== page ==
Modula-2 is a strongly typed, imperative programming language that was developed in the late 1970s by Professor Niklaus Wirth at the Swiss Federal Institute of Technology in Zurich (ETHZ) as a system implementation language for a Macintosh like personal computer workstation project called Lilith. Modula-2 is based on Wirth's earlier languages Modula and Pascal. In response to several criticisms of Pascal, Wirth improved on the Pascal design in Modula-2, most notably:

Standards and Dialects Edit

Wirth published the Modula-2 language specification under the title "Programming in Modula-2" for which three revised editions appeared in print by Springer Verlag. Each revision made minor changes to the language specification and the resulting "dialects" are commonly referred to as PIM, PIM2, PIM3 and PIM4. Most of the available Modula-2 compilers available in the 1980s followed either the PIM2 or the PIM3 standard.

Towards the end of the 1980s, an international standardisation committee was formed at the International Standards Organisation (ISO). The resulting Modula-2 ISO standard was ratified and published in 1993. Compilers developed since then usually follow the ISO standard or a subset thereof. The main differences between ISO and the PIM standards are:

  • no assumptions about the underlying hardware architecture, e.g. numer of bits in a byte does not necessarily have to be 8 (as required in C)
  • various clarifications on semantics where PIM did not specify them
  • behaviour of REM and MOD when used with negative arguments
  • string literals can be concatenated (using "+")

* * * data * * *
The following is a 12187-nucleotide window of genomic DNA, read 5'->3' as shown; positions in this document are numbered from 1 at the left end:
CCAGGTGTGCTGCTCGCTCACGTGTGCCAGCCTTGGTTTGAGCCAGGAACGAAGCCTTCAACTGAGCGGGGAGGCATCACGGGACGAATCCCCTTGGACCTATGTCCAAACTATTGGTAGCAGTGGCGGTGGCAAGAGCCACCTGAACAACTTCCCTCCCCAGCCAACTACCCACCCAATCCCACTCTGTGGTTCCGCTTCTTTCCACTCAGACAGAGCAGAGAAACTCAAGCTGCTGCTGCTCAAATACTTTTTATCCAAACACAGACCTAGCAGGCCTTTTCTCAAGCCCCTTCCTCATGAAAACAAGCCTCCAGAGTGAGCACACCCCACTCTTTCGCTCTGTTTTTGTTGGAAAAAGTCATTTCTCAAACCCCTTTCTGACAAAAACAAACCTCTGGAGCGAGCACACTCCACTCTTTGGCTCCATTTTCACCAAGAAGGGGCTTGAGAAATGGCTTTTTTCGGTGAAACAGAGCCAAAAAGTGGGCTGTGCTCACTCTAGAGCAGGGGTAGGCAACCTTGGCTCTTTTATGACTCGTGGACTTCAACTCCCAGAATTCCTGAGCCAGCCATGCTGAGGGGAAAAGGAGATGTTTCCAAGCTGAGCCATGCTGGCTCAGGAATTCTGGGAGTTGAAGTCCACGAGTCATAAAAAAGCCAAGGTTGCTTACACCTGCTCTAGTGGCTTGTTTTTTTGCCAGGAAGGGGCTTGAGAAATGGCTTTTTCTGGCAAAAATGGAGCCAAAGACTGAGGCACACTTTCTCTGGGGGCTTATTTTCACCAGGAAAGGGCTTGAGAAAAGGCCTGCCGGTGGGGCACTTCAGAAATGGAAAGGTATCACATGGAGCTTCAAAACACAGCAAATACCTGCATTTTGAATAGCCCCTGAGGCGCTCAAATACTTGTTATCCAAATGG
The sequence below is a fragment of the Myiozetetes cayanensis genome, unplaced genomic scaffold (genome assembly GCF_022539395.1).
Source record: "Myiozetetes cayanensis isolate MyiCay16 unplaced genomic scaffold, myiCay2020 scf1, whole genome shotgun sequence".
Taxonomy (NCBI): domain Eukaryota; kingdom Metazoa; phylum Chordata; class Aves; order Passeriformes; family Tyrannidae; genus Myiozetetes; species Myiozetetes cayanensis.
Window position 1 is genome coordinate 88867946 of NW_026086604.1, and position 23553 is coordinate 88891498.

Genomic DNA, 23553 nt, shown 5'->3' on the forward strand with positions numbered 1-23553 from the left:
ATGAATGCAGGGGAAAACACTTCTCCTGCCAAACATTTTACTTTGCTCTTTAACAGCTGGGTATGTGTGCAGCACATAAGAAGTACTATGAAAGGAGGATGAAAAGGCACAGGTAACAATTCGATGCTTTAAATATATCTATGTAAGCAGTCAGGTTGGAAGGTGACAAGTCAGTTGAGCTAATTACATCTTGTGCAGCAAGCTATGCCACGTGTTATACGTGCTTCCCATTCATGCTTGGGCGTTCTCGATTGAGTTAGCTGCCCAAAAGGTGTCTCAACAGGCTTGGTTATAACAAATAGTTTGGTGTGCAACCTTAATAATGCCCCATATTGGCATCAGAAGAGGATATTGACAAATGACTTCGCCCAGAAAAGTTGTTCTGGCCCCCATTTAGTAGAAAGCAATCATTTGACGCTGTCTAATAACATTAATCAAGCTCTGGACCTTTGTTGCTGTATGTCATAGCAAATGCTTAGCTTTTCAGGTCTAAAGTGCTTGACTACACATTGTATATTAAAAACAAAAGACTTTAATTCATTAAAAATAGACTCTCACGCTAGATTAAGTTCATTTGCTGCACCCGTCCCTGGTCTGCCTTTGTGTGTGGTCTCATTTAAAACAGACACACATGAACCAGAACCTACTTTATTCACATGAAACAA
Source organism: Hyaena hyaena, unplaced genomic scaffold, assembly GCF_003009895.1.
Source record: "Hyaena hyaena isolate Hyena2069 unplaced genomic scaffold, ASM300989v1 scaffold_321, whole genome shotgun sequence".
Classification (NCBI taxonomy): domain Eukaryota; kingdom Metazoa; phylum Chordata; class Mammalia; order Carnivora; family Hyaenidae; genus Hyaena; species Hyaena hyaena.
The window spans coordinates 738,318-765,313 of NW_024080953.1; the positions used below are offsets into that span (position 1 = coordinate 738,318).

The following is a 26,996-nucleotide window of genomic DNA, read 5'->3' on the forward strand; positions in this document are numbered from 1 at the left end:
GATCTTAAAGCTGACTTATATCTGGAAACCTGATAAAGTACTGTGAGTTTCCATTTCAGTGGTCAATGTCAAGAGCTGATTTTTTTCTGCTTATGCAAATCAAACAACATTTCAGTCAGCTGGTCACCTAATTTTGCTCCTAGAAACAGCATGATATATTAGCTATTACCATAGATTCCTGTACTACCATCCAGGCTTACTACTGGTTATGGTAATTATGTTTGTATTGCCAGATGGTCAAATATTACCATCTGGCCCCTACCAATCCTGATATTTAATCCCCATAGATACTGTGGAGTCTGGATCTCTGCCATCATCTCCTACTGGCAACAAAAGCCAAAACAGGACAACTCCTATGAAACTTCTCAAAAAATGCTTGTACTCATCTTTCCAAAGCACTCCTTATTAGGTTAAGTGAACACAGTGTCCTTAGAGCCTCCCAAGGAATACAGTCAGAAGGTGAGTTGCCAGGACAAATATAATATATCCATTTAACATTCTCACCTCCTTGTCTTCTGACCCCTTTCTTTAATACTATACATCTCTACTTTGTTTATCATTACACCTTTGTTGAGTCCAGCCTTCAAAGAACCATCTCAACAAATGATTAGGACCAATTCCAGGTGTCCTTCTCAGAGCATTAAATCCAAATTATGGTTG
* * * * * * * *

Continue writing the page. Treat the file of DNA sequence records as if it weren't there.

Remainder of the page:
• delimiters for compiler pragmas are "<*" and "*>"
  • structured value constructors
  • module finalisation
  • exception handling
  • type COMPLEX
  • a standardised library

Following the ratification of the base standard, the ISO working group produced two optional standard extensions, one for object oriented language extensions and another for generic language extensions.

Modula-2 Grammars Edit

Current Modula-2 Compilers Edit

There have been many Modula-2 compilers for microcomputers and personal computers in the 1980s, most of which have since disappeared or are for platforms which have since disappeared. Most web sites with information about Modula-2 list so many of these abandonware compilers that an unaware person in search for information will find it very difficult to find the compilers which are actually available for use on current computer platforms. The following list of Modula-2 compilers therefore shall not repeat this mistake and only list the compilers which are relevant in the 21st century. Operating systems such as CP/M, Atari TOS, the classic Amiga OS, the classic Macintosh OS and OS/2 are certainly still in use by some people but they are no longer relevant.

Current Open Source Modula-2 Compilers Edit

  • GNU Modula-2, a Modula-2 front-end for GCC, PIM2/3/4 and ISO, still under development but functional
  • M2M, the original M-code Modula-2 compiler by ETHZ, PIM2, generates code for a virtual machine and is therefore portable and still functional
  • Objective Modula-2, PIM3 with language extensions for Cocoa/GNUstep, still under development, front-end functional

Current Commercial Modula-2 Compilers Edit

  • Canterbury Modula-2, written in Java, generates Java source code
  • Gardens Point Modula-2, for Unix systems and .NET CLR
  • MOD51 Modula-2, targeting 8051 type embedded controllers
  • MOCKA Modula-2, PIM3, executable for Linux available free of charge
  • p1 Modula-2, ISO, for Macintosh, demo-version available free of charge
  • Waterloo Modula-2, PIM3, for VM/SP CMS (IBM Mainframe OS)
  • XDS Modula-2, ISO, executables for Linux and Windows available free of charge

Further readingEdit

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